Friday, August 16, 2019

A Golden Age?

People talk about how we are in a 'Golden Age' of TV, as if everything that went before was rubbish and unworthy of viewing.  I'd beg to differ.  For one thing, most of the supposedly wonderful programming on offer nowadays is either inaccessible to me (I don't have streaming subscriptions) and, in the main, simply doesn't appeal to me.  Much of what I have seen falls into the category of middle class wank - it looks good and thinks it is terrible original, witty and clever but is, in fact, derivative and empty.  The problem is that the people who think such stuff is brilliant and original have never bothered to watch TV from previous eras.  Indeed, the people who make them probably haven't seen TV of any vintage.  Anyway, of late I have been watching quite a bit of TV programming from the sixties, seventies and eighties and have been struck by just how good a lot of it is.  To be sure, in terms of production values, much of it is very much of its era: wonky sets made to look even more artificial by the use of videotape for recording and the too bright lighting this technique required.  The TV camera equipment of time also results in some awkward looking transitions and shaky cutting between characters during dialogue scenes.  But when it comes to acting and scripting, a lot of these programmes are second to none.  Public Eye, (1965  - 1975), for instance, which I've written about before not only features an outstanding central performance from Alfred Burke, but is probably also one of the most realistic portrayals of the business of a British enquiry agent seen on TV.  Its real triumph lies in the way in which it transforms the utterly ordinary and mundane into compelling drama.

Likewise Callan, from the same era remains an incredibly gritty espionage series featuring levels of cynicism rarely seen on UK TV up to that time, not to mention some brutal violence.  Again, the acting and the scripts are the thing, with Edward Woodward's titular character being a true anti-hero: a ruthlessly efficient, cynical assassin with a conscience, who is constantly conflicted by his work.  Distrustful of his masters, always questioning the necessity of his missions, not to mention their morality and constantly yearning for a 'cleaner' profession, he remains painfully aware that being a state sanctioned killer is all that he is qualified to do.  The series remains streets ahead of much current output in terms of script and acting quality.  A series which surprised me by its quality when I rewatched it was The Gentle Touch from the 1980s.  I always vaguely temembered it as a stodgy cop drama whose only outstanding feature was in having a female lead.  Seeing it again, I was struck, not only by Jill Gascoigne's superb performance in the lead, but also the strength of the scripts, which tackled issues like racism, sexism and extremism on a weekly basis.  It also featured good dialogue delivered by a great supporting cast, with William Marlowe (a hugely underrated actor) outstanding as Gascoigne's boss).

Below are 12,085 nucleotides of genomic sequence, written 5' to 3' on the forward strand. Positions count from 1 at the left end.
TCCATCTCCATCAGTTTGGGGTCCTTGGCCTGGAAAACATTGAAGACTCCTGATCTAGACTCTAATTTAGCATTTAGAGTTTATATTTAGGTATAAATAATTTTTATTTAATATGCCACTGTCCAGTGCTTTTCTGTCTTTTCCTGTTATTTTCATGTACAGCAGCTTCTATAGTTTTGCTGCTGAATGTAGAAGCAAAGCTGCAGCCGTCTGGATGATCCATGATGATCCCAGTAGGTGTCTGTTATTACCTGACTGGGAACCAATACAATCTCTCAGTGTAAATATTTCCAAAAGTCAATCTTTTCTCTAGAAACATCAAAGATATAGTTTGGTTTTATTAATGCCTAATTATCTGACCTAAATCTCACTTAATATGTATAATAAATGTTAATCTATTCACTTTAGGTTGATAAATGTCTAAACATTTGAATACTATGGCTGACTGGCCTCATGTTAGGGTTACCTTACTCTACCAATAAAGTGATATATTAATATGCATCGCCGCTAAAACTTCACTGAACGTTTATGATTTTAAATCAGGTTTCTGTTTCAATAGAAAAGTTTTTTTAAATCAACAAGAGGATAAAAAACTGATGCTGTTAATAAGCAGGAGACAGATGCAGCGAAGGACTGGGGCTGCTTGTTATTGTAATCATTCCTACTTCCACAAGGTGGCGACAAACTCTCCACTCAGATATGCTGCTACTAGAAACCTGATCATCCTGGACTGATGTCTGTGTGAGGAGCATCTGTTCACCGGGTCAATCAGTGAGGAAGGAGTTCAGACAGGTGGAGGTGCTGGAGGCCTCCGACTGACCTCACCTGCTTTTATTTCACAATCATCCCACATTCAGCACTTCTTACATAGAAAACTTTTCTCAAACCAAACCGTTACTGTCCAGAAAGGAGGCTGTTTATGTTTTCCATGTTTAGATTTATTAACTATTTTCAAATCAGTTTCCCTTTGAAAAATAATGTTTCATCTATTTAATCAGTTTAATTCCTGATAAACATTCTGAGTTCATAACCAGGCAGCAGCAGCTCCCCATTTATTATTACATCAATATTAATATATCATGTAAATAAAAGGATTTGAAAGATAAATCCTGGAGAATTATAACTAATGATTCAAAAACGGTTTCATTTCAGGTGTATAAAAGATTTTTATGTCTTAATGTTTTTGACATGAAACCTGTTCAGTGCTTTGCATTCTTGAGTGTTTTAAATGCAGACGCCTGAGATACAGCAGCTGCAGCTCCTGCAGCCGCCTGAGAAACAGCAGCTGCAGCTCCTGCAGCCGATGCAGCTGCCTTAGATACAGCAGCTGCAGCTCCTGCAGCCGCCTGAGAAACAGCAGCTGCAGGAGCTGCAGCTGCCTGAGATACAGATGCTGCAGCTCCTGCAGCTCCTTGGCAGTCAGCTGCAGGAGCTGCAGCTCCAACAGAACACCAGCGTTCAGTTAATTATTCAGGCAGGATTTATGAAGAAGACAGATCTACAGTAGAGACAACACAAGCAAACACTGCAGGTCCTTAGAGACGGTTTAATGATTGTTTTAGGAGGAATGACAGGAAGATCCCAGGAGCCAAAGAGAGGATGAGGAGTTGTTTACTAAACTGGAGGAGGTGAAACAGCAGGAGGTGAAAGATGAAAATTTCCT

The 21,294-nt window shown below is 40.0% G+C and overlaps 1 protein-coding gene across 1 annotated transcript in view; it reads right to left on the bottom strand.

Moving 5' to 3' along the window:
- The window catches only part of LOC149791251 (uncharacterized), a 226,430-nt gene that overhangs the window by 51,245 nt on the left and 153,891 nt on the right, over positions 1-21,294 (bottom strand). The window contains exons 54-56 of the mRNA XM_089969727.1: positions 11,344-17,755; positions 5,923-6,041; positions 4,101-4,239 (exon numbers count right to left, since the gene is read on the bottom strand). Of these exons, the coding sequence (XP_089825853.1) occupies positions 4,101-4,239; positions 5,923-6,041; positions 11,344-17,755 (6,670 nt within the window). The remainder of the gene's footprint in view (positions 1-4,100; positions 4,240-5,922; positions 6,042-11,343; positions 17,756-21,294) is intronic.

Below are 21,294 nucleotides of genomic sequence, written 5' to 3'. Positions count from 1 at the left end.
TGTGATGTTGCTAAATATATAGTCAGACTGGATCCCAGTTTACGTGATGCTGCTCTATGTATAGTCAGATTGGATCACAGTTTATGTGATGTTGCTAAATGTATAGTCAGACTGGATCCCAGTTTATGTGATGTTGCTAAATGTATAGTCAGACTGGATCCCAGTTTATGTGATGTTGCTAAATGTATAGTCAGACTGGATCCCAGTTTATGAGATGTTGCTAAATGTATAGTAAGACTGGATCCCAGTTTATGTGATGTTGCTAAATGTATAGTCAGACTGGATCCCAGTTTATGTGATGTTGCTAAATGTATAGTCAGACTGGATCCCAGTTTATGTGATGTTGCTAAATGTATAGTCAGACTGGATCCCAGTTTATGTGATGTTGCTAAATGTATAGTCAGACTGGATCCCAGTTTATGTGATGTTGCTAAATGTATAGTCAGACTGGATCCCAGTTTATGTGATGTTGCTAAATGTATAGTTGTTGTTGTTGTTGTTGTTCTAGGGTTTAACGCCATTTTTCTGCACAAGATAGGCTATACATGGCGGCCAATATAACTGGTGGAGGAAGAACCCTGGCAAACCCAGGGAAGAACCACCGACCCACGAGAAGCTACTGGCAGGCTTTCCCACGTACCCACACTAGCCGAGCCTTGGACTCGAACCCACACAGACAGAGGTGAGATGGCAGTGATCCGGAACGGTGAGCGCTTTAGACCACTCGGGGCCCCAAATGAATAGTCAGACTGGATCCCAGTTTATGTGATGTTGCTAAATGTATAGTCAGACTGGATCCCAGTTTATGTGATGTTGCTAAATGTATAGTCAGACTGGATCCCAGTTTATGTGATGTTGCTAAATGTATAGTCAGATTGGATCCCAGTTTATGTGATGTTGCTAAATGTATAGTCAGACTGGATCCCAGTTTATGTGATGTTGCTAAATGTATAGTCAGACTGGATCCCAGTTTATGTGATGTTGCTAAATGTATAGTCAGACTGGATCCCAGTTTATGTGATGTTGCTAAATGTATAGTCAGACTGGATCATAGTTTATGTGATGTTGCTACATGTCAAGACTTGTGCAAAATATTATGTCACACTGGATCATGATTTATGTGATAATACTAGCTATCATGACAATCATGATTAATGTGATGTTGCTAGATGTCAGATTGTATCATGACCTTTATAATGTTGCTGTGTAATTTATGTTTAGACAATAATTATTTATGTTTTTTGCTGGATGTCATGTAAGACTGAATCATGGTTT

Then there are the sitcoms of the era.  While quite a lot of these now seem unwatchable, not only because of some of the contemporary attitudes they display, but also because of their terrible scripts, some remain surprisingly entertaining.  Father, Dear, Father, for instance, presents a fascinating portrayal of the late sixties and early seventies, with Patrick Cargill's titular father bemoaning his daughters' sexual attitudes and the permissive society n general, while himself taking advantage of the mores of the time to get his own end away.  Lately, I've been watching the first three series of Shelley, with Hywel Bennett. I'd forgotten just how much I'd enjoyed the various adventures of the self-styled 'freelance layabout'.  Frankly, I can't think of any recent sitcom which has featured dialogue as witty as that in Shelley, let alone the level of political and social commentary that featured prominently in the scripts.  Moreover, I doubt anybody nowadays would dare commission a sitcom which featured as its hero an habitual benefits claimant, proud of the fact that, despite his education and intelligence, he has succeeded in avoiding paid employment for four years at the start of the series.  He is utterly unrepentant that he is, in his own words, 'incredibly lazy'.   (I feel great empathy with Shelley, being bone idle and hating work myself).  The irony, of course, being that when he does work, he is generally good at whatever he does.  He just gets no satisfaction from it.  The background of its era - the Thatcher government's economic policies and the resultant mass employment - present a fascinating time capsule.  (The relative ease with which you could claim unemployment and supplementary benefits back then seems unbelievable now).  So, there you are - in my opinion we've already had a 'Golden Age' of TV, back in an era that today's critics like to dismiss as 'kitsch' and 'naff'.  Perhaps they should actually watch some of these programmes.

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